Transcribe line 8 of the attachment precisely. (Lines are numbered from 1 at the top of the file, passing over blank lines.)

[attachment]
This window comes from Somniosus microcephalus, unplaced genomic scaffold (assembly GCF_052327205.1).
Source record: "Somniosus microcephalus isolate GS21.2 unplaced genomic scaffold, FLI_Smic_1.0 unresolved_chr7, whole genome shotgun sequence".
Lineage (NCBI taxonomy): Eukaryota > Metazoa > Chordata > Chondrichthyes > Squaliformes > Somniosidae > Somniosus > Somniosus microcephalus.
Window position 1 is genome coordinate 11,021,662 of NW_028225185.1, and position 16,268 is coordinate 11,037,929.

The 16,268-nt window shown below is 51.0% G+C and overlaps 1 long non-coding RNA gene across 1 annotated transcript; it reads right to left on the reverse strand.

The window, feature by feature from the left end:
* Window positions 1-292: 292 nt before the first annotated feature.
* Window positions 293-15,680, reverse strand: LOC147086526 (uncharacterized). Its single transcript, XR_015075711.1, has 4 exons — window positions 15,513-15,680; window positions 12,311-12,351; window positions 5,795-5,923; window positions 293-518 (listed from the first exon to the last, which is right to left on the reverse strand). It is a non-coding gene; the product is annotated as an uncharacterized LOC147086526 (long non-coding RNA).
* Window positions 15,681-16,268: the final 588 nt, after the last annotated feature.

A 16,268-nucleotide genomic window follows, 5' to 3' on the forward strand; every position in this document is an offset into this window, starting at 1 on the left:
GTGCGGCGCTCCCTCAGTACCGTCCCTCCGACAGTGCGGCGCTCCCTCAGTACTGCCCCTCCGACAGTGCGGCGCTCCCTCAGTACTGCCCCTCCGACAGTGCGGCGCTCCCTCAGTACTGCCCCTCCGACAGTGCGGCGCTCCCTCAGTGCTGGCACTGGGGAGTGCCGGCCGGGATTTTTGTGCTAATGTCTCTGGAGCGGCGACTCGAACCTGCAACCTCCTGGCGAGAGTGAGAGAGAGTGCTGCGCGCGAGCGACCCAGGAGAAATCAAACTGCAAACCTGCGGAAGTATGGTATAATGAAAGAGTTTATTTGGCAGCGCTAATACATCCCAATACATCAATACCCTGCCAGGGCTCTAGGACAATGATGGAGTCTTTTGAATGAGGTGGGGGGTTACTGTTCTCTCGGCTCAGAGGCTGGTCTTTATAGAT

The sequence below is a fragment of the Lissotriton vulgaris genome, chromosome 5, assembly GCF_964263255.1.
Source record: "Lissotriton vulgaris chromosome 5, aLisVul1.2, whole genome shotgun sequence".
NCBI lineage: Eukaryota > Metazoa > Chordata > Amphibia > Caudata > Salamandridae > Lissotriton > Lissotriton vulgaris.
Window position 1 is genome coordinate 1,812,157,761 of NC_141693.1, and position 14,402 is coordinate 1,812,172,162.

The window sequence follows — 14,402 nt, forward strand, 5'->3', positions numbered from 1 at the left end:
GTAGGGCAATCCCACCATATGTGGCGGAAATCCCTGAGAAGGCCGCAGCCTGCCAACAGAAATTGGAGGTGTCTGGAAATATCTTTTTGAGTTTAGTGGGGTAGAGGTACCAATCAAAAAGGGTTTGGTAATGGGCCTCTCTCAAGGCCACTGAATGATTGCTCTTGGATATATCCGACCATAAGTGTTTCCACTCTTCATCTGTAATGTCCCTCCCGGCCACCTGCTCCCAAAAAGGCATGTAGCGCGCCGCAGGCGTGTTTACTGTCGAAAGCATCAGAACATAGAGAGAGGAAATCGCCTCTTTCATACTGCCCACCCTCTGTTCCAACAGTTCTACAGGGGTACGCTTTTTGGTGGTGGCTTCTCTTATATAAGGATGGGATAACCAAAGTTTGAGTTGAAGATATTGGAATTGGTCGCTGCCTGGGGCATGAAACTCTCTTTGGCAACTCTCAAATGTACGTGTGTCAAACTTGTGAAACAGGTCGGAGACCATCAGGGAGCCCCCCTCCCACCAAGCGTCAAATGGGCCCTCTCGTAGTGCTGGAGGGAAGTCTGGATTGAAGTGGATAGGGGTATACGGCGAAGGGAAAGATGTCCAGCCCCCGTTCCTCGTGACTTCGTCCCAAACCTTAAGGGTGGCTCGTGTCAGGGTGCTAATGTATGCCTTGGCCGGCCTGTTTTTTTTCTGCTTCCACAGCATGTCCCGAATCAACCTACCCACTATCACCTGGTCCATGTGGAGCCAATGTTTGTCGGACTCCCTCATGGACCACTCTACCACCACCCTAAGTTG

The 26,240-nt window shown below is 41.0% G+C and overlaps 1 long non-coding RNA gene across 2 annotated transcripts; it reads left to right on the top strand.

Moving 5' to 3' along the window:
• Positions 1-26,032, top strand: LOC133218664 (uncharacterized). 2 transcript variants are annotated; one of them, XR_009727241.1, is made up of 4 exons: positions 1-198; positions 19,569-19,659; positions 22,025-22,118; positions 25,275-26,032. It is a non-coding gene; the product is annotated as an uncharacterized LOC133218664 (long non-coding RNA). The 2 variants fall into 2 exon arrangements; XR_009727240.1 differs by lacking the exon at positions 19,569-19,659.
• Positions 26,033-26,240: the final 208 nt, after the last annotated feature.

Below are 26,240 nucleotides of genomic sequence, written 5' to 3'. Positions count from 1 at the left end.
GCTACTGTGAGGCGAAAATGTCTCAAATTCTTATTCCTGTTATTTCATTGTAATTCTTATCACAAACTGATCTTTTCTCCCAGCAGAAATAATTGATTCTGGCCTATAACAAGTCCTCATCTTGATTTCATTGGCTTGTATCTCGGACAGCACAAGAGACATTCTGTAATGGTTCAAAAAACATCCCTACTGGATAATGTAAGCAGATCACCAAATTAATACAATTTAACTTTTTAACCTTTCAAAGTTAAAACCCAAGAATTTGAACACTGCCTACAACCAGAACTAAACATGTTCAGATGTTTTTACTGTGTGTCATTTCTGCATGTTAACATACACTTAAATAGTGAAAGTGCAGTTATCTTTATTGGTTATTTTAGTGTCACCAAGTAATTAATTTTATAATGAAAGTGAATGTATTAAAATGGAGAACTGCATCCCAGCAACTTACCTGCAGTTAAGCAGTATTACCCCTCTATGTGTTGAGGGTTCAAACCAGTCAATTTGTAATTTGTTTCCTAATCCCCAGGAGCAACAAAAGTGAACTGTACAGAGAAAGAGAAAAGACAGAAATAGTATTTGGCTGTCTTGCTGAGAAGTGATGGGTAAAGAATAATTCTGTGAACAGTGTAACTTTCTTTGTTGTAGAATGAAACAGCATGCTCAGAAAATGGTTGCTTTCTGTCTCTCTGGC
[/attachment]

* Window positions 293-15,680, reverse strand: LOC147086526 (uncharacterized). Its single transcript, XR_015075711.1, has 4 exons — window positions 15,513-15,680; window positions 12,311-12,351; window positions 5,795-5,923; window positions 293-518 (listed from the first exon to the last, which is right to left on the reverse strand). It is a non-coding gene; the product is annotated as an uncharacterized LOC147086526 (long non-coding RNA).